saprotroph

(redirected from Saprobes)

saprotroph

(ˈsæprəʊˌtrəʊf)
n
(Microbiology) any organism, esp a fungus or bacterium, that lives and feeds on dead organic matter. Also called: saprobe or saprobiont
saprotrophic adj
ˌsaproˈtrophically adv
References in periodicals archive ?
2007) suggested that under certain conditions, some ECM fungal symbionts behave as saprobes, using litter and soil organic matter as substrates and providing the host trees with carbon at time when demand is high and photoassimilates are not yet available.
Weeds, weed residues, cover crops and green manures increase the organic residue in the soil, and pathogens such as Fusarium and Pythium species can survive in soil as facultative saprobes on these simple organic substrates when plant hosts are absent.
This was attributed to the sawdust's slow decomposition possibly favoring the growth of competitive soil saprobes to the detriment of soil pathogens that use simple organic substrates.
Fungi in the phylum Chytridiomycota have a nearly global distribution and occupy roles as heterotrophs and saprobes in water and soil (32).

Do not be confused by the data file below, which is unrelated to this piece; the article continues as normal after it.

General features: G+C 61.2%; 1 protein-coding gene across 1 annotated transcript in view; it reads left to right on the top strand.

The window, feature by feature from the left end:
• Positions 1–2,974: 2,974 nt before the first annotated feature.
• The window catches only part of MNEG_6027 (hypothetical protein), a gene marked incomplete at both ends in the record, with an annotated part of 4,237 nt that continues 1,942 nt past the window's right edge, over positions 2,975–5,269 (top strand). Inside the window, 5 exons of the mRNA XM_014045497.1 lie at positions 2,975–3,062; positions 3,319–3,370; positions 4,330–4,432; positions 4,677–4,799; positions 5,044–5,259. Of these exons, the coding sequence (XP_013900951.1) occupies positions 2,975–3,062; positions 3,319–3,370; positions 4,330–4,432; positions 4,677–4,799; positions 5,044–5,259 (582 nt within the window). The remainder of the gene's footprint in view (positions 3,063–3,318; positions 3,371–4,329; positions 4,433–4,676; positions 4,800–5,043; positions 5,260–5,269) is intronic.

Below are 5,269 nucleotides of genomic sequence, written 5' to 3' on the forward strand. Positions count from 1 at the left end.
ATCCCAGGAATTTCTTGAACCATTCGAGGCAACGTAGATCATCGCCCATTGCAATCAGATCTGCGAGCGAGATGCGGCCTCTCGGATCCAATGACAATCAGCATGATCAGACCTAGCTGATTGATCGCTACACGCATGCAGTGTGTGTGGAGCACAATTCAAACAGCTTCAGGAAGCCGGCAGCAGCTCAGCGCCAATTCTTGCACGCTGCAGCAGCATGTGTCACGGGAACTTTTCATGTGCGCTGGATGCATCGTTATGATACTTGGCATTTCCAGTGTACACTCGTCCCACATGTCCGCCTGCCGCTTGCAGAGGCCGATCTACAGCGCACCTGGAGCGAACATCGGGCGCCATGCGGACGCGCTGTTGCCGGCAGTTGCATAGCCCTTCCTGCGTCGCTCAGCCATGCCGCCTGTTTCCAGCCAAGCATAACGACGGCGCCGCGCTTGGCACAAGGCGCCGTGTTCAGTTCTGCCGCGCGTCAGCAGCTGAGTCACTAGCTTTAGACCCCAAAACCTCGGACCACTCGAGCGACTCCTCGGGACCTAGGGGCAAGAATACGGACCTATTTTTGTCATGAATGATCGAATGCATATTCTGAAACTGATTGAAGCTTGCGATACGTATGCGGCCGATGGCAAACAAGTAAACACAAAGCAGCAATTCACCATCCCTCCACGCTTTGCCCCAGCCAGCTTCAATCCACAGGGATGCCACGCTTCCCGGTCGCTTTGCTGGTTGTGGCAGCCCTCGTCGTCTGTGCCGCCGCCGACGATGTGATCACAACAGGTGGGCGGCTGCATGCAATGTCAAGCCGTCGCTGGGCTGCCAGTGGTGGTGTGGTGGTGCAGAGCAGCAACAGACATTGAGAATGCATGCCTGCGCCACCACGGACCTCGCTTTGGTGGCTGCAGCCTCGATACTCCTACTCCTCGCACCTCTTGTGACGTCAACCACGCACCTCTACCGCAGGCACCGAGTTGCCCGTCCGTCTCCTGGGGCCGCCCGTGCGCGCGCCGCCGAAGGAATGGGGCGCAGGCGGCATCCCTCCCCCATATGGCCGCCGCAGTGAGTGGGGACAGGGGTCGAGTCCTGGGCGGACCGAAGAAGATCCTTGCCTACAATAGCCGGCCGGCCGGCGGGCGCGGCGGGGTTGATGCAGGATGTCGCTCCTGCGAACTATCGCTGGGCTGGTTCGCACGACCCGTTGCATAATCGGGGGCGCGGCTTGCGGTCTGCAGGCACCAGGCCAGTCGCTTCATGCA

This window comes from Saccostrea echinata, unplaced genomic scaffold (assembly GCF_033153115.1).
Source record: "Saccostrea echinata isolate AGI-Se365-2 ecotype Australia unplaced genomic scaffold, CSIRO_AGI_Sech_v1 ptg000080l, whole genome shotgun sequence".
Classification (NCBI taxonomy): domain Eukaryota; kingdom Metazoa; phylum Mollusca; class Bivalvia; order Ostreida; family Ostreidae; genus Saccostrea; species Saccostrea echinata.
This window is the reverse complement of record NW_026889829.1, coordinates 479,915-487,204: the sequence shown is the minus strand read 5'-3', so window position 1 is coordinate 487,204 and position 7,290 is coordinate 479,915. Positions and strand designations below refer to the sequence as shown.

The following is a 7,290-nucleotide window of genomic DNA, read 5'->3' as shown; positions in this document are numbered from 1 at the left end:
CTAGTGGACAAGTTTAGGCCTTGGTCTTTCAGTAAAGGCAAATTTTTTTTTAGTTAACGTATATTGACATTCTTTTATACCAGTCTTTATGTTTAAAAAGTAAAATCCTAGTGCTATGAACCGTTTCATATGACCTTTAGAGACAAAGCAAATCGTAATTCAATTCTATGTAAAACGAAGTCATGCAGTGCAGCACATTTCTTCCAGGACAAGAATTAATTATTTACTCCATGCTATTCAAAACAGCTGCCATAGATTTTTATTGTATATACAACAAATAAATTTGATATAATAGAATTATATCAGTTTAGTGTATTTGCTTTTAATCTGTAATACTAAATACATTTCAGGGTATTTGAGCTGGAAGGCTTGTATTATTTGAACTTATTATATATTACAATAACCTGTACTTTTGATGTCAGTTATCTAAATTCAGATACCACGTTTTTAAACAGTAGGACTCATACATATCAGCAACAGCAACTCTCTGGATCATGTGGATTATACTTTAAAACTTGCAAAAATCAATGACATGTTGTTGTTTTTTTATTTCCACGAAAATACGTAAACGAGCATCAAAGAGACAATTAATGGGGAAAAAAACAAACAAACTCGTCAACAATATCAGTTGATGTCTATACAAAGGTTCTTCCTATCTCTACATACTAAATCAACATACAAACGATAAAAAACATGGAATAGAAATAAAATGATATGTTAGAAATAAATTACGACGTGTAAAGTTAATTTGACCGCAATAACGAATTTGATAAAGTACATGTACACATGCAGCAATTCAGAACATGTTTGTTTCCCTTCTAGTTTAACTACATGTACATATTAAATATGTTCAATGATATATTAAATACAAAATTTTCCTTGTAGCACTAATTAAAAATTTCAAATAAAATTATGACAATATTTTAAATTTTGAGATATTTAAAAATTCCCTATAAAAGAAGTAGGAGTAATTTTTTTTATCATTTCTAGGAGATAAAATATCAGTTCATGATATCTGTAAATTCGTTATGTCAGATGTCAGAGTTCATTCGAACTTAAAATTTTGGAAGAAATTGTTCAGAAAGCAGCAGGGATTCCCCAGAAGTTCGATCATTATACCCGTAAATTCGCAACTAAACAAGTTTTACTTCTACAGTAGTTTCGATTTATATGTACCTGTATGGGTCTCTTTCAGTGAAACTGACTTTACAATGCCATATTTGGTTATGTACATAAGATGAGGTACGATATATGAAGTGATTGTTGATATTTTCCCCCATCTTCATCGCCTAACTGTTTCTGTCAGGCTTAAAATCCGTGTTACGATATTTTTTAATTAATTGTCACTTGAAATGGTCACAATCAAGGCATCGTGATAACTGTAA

Otomycosis is sporadic and caused by a wide variety of fungi, most of which are saprobes occurring in diverse types of environmental material.
Normally, the fugal strains that produce AF reside in soil as saprobes, but can be transmitted to plant tissues when conditions are favorable (Gourama and Bullerman, 1995).
Fungi play several different roles in plant biology, acting as plant pathogens, saprobes (decomposers of dead plant material), or plant symbionts, with neutral, beneficial, or negative impacts on living plant hosts.
Many species occur as saprobes, some live endophytically, whereas others are root pathogens.
are common soil saprobes, occasionally isolated from human skin.